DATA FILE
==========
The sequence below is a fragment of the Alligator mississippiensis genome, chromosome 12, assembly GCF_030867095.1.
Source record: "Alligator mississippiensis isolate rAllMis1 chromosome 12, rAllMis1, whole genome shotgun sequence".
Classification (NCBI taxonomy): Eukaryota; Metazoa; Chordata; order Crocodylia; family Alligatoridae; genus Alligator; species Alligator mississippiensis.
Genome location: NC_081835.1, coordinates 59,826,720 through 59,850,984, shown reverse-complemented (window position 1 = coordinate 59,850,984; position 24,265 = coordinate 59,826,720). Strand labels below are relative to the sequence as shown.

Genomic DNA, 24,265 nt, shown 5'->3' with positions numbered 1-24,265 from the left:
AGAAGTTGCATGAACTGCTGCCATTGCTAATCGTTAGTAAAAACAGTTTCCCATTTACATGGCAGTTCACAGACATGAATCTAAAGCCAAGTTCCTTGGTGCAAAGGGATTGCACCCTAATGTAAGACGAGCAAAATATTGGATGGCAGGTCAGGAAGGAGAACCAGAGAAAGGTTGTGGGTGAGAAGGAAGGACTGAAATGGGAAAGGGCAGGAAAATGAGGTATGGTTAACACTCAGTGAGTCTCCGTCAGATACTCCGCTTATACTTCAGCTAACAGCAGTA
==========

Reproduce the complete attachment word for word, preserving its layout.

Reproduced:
The sequence below is a fragment of the Alligator mississippiensis genome, chromosome 12, assembly GCF_030867095.1.
Source record: "Alligator mississippiensis isolate rAllMis1 chromosome 12, rAllMis1, whole genome shotgun sequence".
Classification (NCBI taxonomy): Eukaryota; Metazoa; Chordata; order Crocodylia; family Alligatoridae; genus Alligator; species Alligator mississippiensis.
Genome location: NC_081835.1, coordinates 59,826,720 through 59,850,984, shown reverse-complemented (window position 1 = coordinate 59,850,984; position 24,265 = coordinate 59,826,720). Strand labels below are relative to the sequence as shown.

Genomic DNA, 24,265 nt, shown 5'->3' with positions numbered 1-24,265 from the left:
AGAAGTTGCATGAACTGCTGCCATTGCTAATCGTTAGTAAAAACAGTTTCCCATTTACATGGCAGTTCACAGACATGAATCTAAAGCCAAGTTCCTTGGTGCAAAGGGATTGCACCCTAATGTAAGACGAGCAAAATATTGGATGGCAGGTCAGGAAGGAGAACCAGAGAAAGGTTGTGGGTGAGAAGGAAGGACTGAAATGGGAAAGGGCAGGAAAATGAGGTATGGTTAACACTCAGTGAGTCTCCGTCAGATACTCCGCTTATACTTCAGCTAACAGCAGTA